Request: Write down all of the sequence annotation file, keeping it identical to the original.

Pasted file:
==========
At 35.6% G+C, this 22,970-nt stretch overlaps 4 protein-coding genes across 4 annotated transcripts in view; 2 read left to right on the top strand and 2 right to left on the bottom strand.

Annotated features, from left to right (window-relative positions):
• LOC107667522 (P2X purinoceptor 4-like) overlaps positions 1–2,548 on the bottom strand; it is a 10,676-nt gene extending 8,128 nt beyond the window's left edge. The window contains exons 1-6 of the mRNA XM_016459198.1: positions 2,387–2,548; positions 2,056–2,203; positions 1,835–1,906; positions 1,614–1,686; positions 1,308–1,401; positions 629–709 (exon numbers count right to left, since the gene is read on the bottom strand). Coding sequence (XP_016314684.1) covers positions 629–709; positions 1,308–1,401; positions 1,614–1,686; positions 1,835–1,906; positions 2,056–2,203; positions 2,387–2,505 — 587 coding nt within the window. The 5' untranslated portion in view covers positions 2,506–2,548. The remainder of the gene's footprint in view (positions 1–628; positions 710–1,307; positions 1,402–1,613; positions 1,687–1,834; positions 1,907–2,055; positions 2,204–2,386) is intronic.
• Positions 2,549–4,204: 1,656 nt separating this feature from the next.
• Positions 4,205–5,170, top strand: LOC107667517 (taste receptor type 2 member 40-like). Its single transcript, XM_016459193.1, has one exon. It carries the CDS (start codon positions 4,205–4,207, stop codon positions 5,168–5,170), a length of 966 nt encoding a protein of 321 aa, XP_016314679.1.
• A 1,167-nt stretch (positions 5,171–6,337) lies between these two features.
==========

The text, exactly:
At 35.6% G+C, this 22,970-nt stretch overlaps 4 protein-coding genes across 4 annotated transcripts in view; 2 read left to right on the top strand and 2 right to left on the bottom strand.

Annotated features, from left to right (window-relative positions):
• LOC107667522 (P2X purinoceptor 4-like) overlaps positions 1–2,548 on the bottom strand; it is a 10,676-nt gene extending 8,128 nt beyond the window's left edge. The window contains exons 1-6 of the mRNA XM_016459198.1: positions 2,387–2,548; positions 2,056–2,203; positions 1,835–1,906; positions 1,614–1,686; positions 1,308–1,401; positions 629–709 (exon numbers count right to left, since the gene is read on the bottom strand). Coding sequence (XP_016314684.1) covers positions 629–709; positions 1,308–1,401; positions 1,614–1,686; positions 1,835–1,906; positions 2,056–2,203; positions 2,387–2,505 — 587 coding nt within the window. The 5' untranslated portion in view covers positions 2,506–2,548. The remainder of the gene's footprint in view (positions 1–628; positions 710–1,307; positions 1,402–1,613; positions 1,687–1,834; positions 1,907–2,055; positions 2,204–2,386) is intronic.
• Positions 2,549–4,204: 1,656 nt separating this feature from the next.
• Positions 4,205–5,170, top strand: LOC107667517 (taste receptor type 2 member 40-like). Its single transcript, XM_016459193.1, has one exon. It carries the CDS (start codon positions 4,205–4,207, stop codon positions 5,168–5,170), a length of 966 nt encoding a protein of 321 aa, XP_016314679.1.
• A 1,167-nt stretch (positions 5,171–6,337) lies between these two features.